Companies Say They Will Report, Reduce Emissions without Regulation

Over three quarters of the organizations surveyed by The Climate Registry said their future carbon management and reduction plans are not contingent on mandatory regulation. Instead, over 80 percent of the organizations indicated their primary driver is to be a sustainable organization, and almost 70 percent hope to save money through increasing their energy efficiency.

“Accountability is a core principle at Kodak that we apply to all our actions – including our emissions to the environment,“ said Charles Ruffing, director of Health, Safety, Environment and Sustainability at Eastman Kodak Company.”

The Climate Registry, North America’s leading voluntary greenhouse gas (GHG) registry, issued its survey to gauge how its members are planning for the future in light of regulatory uncertainty. The group has more than 400 members, who use the registry’s standards to calculate and publicly report their carbon footprints. Members include Walmart, Ford Motor Company, Eastman Kodak, SaskTel, Virgin America, United States Postal Service, Levi Strauss, Amtrak, Red Bull, the University of California school system, Salt Lake City, and Flight Centre Canada.

According to the survey findings, 8 out of 10 organizations expect that rising energy costs will have moderate to significant impact on their business operations over the next few years. Almost 6 out of 10 indicated they expect to be under added consumer pressure to be green.

The survey was issued at the same time as the U.S Securities and Exchange Commission (SEC) issued its guidance on climate-related “material” risks.

“We believe that there are many benefits associated with measuring and reducing our carbon footprint,” said Greg Dixon, President of Flight Centre Canada. “Understanding where the carbon is in our operations will help us manage the future costs of carbon and respond to climate-related disclosure requirements. And just as important to us, we want to be able to demonstrate to our customers and the community that we’re operating in a sustainable way.”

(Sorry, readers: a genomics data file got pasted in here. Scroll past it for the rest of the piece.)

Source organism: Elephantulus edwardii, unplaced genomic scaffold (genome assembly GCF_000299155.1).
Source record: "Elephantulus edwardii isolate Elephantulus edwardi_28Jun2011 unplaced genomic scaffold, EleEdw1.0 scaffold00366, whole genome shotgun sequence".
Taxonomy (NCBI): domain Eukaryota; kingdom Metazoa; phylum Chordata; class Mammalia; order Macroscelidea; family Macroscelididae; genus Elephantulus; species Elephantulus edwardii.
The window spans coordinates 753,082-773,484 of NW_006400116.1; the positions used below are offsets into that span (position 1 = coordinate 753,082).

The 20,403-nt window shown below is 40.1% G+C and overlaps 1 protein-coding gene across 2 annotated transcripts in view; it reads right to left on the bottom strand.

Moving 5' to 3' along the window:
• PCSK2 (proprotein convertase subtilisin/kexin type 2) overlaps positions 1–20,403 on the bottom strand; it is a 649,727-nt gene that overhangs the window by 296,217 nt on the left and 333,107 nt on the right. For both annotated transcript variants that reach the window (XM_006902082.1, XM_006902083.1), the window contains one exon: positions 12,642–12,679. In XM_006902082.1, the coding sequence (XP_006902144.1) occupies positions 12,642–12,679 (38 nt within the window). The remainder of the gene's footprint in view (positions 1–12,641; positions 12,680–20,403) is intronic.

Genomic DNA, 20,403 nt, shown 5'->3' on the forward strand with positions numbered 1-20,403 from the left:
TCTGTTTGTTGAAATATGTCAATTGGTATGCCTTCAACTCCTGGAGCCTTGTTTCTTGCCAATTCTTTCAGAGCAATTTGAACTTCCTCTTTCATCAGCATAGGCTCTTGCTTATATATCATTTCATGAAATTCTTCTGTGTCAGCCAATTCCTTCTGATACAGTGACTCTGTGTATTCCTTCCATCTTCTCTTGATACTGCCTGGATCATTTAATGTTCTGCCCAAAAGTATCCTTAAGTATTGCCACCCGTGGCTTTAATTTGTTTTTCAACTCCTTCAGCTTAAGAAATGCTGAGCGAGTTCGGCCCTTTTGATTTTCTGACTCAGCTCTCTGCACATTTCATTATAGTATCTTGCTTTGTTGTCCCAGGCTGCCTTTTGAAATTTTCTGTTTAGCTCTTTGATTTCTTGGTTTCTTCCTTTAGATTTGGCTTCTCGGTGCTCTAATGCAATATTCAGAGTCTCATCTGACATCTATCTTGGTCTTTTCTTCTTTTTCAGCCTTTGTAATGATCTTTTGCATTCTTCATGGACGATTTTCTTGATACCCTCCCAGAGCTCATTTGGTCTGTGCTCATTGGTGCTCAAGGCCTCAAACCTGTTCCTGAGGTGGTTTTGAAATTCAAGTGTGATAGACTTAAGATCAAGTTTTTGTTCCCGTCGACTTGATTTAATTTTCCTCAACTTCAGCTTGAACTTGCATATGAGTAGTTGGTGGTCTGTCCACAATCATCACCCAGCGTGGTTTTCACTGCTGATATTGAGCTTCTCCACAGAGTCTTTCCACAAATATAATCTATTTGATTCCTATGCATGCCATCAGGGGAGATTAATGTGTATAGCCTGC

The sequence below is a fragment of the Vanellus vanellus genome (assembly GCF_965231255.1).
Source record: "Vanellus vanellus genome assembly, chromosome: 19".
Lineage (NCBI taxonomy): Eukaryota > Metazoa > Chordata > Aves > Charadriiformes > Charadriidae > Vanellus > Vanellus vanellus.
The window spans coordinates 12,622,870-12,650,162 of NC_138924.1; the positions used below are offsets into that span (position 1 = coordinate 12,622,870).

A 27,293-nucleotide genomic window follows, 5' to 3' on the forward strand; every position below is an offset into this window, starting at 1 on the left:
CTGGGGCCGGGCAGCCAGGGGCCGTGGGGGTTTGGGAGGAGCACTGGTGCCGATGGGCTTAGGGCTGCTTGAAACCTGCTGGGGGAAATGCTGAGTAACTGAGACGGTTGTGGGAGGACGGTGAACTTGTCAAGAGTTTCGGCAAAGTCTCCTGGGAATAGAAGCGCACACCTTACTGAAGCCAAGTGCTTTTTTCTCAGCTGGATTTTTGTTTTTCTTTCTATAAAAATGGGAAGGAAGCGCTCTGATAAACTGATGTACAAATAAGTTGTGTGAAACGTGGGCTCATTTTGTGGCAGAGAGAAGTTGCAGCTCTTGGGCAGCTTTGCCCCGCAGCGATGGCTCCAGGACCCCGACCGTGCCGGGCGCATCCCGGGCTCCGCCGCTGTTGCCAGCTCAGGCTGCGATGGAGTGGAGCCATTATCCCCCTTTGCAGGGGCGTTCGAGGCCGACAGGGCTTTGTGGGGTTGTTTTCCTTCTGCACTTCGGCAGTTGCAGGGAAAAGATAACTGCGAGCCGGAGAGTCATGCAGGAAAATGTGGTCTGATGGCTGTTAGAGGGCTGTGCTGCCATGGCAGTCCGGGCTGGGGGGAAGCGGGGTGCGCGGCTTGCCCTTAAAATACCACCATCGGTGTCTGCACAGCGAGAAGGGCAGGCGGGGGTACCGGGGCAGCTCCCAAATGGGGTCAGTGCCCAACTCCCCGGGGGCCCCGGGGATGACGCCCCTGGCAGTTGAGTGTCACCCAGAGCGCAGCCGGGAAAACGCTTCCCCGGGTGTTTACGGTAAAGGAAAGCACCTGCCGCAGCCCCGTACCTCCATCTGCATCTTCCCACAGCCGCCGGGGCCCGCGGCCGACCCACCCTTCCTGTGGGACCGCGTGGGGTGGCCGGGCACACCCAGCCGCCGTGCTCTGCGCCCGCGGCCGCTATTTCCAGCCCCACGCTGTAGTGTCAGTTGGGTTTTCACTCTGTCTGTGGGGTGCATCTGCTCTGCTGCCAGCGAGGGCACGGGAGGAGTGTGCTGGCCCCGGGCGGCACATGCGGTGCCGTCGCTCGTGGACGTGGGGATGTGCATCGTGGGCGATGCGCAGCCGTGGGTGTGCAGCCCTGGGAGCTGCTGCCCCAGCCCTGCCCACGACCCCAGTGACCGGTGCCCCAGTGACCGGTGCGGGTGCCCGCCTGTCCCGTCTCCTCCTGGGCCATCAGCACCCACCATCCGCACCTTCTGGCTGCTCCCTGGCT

Eight-five percent of respondents defined corporate environmental leadership in 2010 as not only reporting and verifying your carbon emissions inventory but also reducing your emissions. Well over half anticipate reducing their emissions in the next two to five years, with less than 20 percent of these indicating that their reduction goals are contingent on mandatory regulation.

The survey highlights:

  • 78 percent of the organizations indicated that they are subject to regulation under the U.S. Environmental Protection Agency’s Mandatory Reporting Rule or Environment Canada’s GHG Emissions Reporting program, but 82 percent said that their future carbon management or reduction plans are not contingent upon regulation.
  • Almost half of survey participants indicated they had already established a carbon reduction goal, and 65 percent indicated that their short-term goals include a carbon emissions reduction plan.

The survey of The Registry’s 400 Members was completed in mid February 2010.

comments powered by Disqus